CIAA supports the caveats in the 2007 Spring Summit conclusions which state that the 10% binding minimum target for bio-fuels in 2020 proposed by the EU Commission, must be introduced in a cost efficient way and be subject to production being sustainable and second generation bio-fuels becoming commercially available. These conditions are of utmost importance to sectors, like the food industry, dependent on availability of raw materials. The Commission has not respected the second-generation biofuels condition on the grounds that biofuels investors need certainty. This demonstrates a lack of balance and consideration for related sectors, such as the food and drink industry sector. Its investments are at least as valuable and in need of certainty.

=> The 2007 Spring European Council decision must be followed: the 10% biofuel targets must be subject to second-generation becoming commercially available and to production being sustainable.

The CIAA assessment of the availability of raw materials by 2020(2) has led to the conclusion that important variations are possible in the anticipation of the key factors. Without the viability of second-generation biofuels, the supply situation on EU markets may be tighter than anticipated by the Commission, even more so for the biodiesel balance. Supplies will have to rely on imports from world markets, which will however also face strong pressure and demand from food and non-food sectors.

=> CIAA calls for the incorporation of a formal review clause in the legislation for an assessment with regard to the availability of second-generation biofuels in 2015 at the latest, to prevent major market imbalances and disruptions of agricultural raw materials. This is the only way to implement the 2007 EU Spring Summit decisions. If it appears that second-generation biofuels are not becoming available, the target should be reviewed.

The proposed ‘force majeure’ provision applies to the overall renewable energy target and would not provide any appropriate response to biofuel supply issues only.

CIAA welcomes the absence of binding intermediate targets for bio-fuels in the run-up to 2020. This should leave Member States with some flexibility in the period of implementation to adapt to local situations.

Beyond monitoring, CIAA request for crisis prevention mechanisms

CIAA notes that efforts have been made in trying to address some food and drink industry concerns as regards the availability of raw materials for the production of food. According to the proposal, the Commission will have to monitor the impact of bio-fuel development on commodity prices changes and on food security and to propose corrective actions.

The scope of the corrective action, that the Commission may have to take on the basis of a report to be prepared every two years, has to be further specified. The proposal needs to state clearly that the corrective actions should not be limited to technical issues but designed to amend more essential parts of the directive, if necessary. CIAA considers that the Commission’s reporting commitments and possible corrective actions will be totally insufficient to address crisis situation rapidly.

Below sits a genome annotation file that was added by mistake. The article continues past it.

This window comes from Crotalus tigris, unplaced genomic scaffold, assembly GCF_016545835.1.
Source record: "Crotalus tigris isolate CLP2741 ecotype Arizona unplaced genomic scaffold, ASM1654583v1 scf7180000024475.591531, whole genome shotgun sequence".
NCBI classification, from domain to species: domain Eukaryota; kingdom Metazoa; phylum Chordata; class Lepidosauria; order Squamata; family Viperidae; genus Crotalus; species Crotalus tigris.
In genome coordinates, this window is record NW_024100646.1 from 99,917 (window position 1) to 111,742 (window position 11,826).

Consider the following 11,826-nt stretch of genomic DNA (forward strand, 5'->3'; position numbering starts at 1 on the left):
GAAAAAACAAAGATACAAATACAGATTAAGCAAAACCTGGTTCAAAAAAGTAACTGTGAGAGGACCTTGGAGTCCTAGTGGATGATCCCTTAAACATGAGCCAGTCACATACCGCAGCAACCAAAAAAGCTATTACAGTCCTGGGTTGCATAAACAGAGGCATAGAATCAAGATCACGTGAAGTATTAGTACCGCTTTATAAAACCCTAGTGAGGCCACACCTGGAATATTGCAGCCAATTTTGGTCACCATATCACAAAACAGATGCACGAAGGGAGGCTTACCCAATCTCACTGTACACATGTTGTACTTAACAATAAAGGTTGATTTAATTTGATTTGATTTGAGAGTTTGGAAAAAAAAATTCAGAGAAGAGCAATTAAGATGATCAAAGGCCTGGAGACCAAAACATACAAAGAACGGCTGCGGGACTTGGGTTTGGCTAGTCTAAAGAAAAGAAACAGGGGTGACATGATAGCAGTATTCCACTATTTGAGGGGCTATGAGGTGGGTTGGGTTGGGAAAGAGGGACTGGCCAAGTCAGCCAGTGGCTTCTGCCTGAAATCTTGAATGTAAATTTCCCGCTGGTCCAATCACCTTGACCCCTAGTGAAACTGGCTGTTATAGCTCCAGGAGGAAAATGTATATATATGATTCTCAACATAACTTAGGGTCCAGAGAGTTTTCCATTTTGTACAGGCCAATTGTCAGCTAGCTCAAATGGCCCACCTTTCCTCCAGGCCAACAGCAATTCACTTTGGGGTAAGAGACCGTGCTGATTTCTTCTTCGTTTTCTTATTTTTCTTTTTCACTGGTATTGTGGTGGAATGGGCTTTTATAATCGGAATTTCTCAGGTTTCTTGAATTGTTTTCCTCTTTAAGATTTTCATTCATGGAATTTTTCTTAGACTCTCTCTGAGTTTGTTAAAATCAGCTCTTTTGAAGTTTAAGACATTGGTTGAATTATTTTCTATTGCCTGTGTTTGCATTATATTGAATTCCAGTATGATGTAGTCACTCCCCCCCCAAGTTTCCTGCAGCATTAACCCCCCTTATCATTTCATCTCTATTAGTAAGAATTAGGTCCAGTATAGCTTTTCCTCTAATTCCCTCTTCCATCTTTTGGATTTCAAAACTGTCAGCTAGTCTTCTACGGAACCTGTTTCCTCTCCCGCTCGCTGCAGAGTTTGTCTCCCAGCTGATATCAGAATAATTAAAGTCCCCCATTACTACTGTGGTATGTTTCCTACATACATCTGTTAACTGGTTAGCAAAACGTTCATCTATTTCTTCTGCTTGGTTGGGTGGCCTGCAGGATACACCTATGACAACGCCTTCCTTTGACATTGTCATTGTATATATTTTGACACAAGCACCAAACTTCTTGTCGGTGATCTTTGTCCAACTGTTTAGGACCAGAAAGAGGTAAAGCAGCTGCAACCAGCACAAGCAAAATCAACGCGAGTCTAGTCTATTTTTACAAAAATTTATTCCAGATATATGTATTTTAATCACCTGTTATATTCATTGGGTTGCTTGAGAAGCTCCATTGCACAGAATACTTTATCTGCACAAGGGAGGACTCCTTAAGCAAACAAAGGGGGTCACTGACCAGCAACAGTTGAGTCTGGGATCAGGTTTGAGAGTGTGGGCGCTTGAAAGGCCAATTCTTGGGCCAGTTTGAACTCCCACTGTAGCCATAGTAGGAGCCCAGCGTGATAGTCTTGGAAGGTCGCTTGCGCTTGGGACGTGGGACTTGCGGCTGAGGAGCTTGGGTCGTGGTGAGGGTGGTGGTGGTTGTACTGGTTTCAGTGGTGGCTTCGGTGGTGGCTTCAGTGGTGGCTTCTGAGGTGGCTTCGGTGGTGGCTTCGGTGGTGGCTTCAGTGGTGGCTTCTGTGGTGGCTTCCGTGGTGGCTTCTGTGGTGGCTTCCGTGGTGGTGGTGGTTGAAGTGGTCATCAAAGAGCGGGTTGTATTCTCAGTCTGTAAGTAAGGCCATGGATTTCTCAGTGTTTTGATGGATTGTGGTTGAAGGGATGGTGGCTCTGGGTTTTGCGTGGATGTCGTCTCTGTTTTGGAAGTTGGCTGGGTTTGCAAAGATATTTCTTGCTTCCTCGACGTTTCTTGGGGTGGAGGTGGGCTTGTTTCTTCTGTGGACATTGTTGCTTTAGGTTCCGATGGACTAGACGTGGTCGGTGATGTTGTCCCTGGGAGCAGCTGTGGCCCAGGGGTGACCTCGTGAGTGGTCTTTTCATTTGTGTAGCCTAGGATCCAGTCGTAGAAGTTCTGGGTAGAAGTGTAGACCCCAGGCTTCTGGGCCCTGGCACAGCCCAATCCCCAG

=> CIAA calls for mechanisms to prevent crisis situations on agricultural markets, such as serious market imbalances and supply shortage in agricultural raw materials. The Commission should work on concrete criteria to trigger such temporary action (TRQ opening, temporary suspension of tariffs, target opt-out clauses). In particular, the directive should offer Member States a mechanism for the temporary suspension of national biofuels targets to prevent crisis situations.

Sustainability system: strike right balance between objectives and enforceability/simplicity

CIAA shares the Commission views regarding the importance of an environmental sustainability system. Looking at GHG emissions and at land use, from both a bio-diversity and carbon stock value, they seem to be appropriate criteria to judge the environmental sustainability of biofuels, beyond cross-compliance. Further debate would help clarifying whether other important factors, like water supplies and wider sustainability implications that impact global food supplies – including economic and social impacts – could also be taken into account.

CIAA notes that a number of definitions are still pending and that the Commission has missed out reference or default values for the green-house gas savings for some products, which will require further investigation, i.e. soybean oil.

=> It is essential that any approach strikes a balance between the objective of reducing GHG emissions, protecting the environment and the need for workable solutions that are easily measurable, enforceable and verifiable. The criteria must be effective in achieving their objectives.

(1) Study Commissioned by DG Enterprise to the University of Bologna: “the Impact of the increased use of biofuels on the competitiveness of biofuels”

(2) TCO/ 230/07 CIAA assessment: the impact of the biofuels development in the EU on availability of key agricultural products by 2020